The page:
Along with other colloquialisms like ‘ugly as a mud fence‘ and ‘he’s so skinny he’d have to stand up twice to cast a shadow‘, today’s post title is something that my dad (pictured above in more Maynard G. Krebbs days) would say, if in fact he’d ever said it.
The truth is, it’s something I just made up, inspired by a recent project I undertook for pure scientific purposes.
But let me back up a second.
Shortly after this year’s International Bikecycle Extravaganza, I was at my gym, and a woman working with one of the resident traners asked if I was in attendance at said show. My response was something along the lines of “in body, but not in spirit“, at which point she’d mentioned she had been in attendance helping to promote a new line of cleaning products called Global Bike Wipes;
Photo taken after I’d gotten the labels all grubby.
She then asked if I would be interested in giving some of their line a shot, and maybe eventually writing about it on this here web site. “Certainly” I said. “And thank you for the consideration.“
A few weeks passed when one day a duffle bag appeared at the gym with my name on it, which was filled with an assortment of products the company made. I brought them home and stacked them on my work bench waiting for an appropriate time to give them a once over.
Months went by and I periodically pondered on just when I would go about using any of it.
Eventually, struck by inspiration when noticing that my cyclocrossing bike was sufficiently dirtified, I loaded the old girl into a stand and got to work. Ordinarily I suspect one would want to either give it a once over with soap and water and then use the Global Bike line as a final touch, or for the hyper anal among us, use them after every single ride to remove a light layer of dust or road grime. However I wanted to see what made these tick and actually use them to clean a real live kinda dirty bike;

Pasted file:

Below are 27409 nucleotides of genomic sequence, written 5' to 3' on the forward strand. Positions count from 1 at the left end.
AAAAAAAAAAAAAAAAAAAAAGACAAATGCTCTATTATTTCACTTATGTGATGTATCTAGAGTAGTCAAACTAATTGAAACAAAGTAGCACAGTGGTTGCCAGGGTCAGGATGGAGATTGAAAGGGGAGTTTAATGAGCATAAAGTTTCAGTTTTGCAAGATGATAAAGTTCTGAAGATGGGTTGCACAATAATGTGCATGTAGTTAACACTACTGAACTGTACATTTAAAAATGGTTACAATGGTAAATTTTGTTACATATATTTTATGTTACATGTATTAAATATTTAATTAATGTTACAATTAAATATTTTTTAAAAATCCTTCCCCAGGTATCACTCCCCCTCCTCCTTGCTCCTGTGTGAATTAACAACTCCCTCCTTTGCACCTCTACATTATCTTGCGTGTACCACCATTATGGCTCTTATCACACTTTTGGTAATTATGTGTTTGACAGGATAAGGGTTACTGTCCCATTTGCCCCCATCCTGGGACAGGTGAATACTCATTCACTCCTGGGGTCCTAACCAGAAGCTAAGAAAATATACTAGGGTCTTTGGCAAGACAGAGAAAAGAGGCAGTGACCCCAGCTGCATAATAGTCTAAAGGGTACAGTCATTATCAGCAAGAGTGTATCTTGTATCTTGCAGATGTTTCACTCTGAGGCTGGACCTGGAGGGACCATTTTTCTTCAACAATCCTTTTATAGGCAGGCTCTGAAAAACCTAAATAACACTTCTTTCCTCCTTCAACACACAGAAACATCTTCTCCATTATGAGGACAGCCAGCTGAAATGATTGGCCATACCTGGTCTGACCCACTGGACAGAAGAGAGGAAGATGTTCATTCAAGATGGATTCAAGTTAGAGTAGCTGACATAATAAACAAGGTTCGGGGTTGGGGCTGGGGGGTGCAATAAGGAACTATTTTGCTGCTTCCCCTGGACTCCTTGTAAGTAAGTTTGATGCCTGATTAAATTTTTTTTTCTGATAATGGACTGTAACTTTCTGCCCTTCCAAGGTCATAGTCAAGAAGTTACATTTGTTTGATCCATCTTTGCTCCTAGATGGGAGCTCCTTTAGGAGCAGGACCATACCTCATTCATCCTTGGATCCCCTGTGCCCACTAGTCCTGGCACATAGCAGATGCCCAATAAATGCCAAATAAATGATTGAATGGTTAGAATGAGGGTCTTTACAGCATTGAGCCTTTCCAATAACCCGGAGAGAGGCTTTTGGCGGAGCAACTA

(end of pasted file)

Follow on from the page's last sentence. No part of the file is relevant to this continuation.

Granted, it’s not caked with mud, but it’s schmutzy, which for this test was perfect.
Initially I used two ‘bike polish wipes’ to tidy up the frame, fork, and tires (being careful not to get any of the cleanser on the braking surface), then used two gear cleaning chords to buff out the cassette;
Following that, I moved my attention to the chain with their chain wipe. I would like to note that when I opened that particular canister, the rags weren’t pulled through the little holder/tearer-offer thing, and I had to open it up and fish out the first towel with my hands like a damned savage;
I then finished the whole process off by cleaning the ample grease and dirt from my hands with their hand and tool wipes. When all was said and done, I’d burned about thirty minutes, eight various towels;
-and was only bleeding out of one knuckle, but my bike looked real damn shiny;
For future use, I would definitely use these products as a follow up to a traditional bike wash (with a bucket, hose, soap, brushes, sponges, toothpicks, etc), which is what they’re for anyway. The cassette chord is good for light cleaning, but personally I’d prefer to disassemble it and wipe each cog down by hand with a rag and citrus cleaner. Likewise, I would rather remove the chain and get busy with a small tupperware full of solvent and a toothbrush, or use a chain cleaner like the PDW Mister Sparkle™.